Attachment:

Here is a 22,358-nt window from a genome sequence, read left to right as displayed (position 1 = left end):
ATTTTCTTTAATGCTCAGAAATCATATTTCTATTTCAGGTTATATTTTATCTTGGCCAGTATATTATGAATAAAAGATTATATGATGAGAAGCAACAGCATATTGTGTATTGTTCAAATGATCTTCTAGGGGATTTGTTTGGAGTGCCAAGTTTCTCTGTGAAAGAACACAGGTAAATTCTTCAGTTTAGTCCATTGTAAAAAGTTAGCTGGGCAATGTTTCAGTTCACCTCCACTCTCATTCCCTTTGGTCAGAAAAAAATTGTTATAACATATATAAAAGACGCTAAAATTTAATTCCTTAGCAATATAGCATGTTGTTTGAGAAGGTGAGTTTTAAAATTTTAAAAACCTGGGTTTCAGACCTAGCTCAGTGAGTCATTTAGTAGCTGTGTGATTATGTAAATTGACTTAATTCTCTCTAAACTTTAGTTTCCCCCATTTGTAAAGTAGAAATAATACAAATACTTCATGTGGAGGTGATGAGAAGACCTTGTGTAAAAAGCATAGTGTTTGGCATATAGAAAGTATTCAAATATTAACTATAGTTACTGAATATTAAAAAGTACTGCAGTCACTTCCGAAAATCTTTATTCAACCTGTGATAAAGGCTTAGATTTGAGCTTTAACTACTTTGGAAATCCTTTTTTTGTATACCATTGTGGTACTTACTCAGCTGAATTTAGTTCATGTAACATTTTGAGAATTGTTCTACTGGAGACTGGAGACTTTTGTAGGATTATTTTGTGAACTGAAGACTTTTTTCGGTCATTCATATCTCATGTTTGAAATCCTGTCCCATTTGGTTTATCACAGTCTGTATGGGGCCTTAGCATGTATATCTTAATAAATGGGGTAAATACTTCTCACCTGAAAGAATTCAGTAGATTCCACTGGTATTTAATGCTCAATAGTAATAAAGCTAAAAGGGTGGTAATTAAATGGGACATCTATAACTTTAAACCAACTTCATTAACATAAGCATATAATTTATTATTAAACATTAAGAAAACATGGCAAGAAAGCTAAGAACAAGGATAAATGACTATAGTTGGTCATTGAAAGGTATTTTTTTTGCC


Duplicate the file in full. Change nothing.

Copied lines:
Here is a 22,358-nt window from a genome sequence, read left to right as displayed (position 1 = left end):
ATTTTCTTTAATGCTCAGAAATCATATTTCTATTTCAGGTTATATTTTATCTTGGCCAGTATATTATGAATAAAAGATTATATGATGAGAAGCAACAGCATATTGTGTATTGTTCAAATGATCTTCTAGGGGATTTGTTTGGAGTGCCAAGTTTCTCTGTGAAAGAACACAGGTAAATTCTTCAGTTTAGTCCATTGTAAAAAGTTAGCTGGGCAATGTTTCAGTTCACCTCCACTCTCATTCCCTTTGGTCAGAAAAAAATTGTTATAACATATATAAAAGACGCTAAAATTTAATTCCTTAGCAATATAGCATGTTGTTTGAGAAGGTGAGTTTTAAAATTTTAAAAACCTGGGTTTCAGACCTAGCTCAGTGAGTCATTTAGTAGCTGTGTGATTATGTAAATTGACTTAATTCTCTCTAAACTTTAGTTTCCCCCATTTGTAAAGTAGAAATAATACAAATACTTCATGTGGAGGTGATGAGAAGACCTTGTGTAAAAAGCATAGTGTTTGGCATATAGAAAGTATTCAAATATTAACTATAGTTACTGAATATTAAAAAGTACTGCAGTCACTTCCGAAAATCTTTATTCAACCTGTGATAAAGGCTTAGATTTGAGCTTTAACTACTTTGGAAATCCTTTTTTTGTATACCATTGTGGTACTTACTCAGCTGAATTTAGTTCATGTAACATTTTGAGAATTGTTCTACTGGAGACTGGAGACTTTTGTAGGATTATTTTGTGAACTGAAGACTTTTTTCGGTCATTCATATCTCATGTTTGAAATCCTGTCCCATTTGGTTTATCACAGTCTGTATGGGGCCTTAGCATGTATATCTTAATAAATGGGGTAAATACTTCTCACCTGAAAGAATTCAGTAGATTCCACTGGTATTTAATGCTCAATAGTAATAAAGCTAAAAGGGTGGTAATTAAATGGGACATCTATAACTTTAAACCAACTTCATTAACATAAGCATATAATTTATTATTAAACATTAAGAAAACATGGCAAGAAAGCTAAGAACAAGGATAAATGACTATAGTTGGTCATTGAAAGGTATTTTTTTTGCC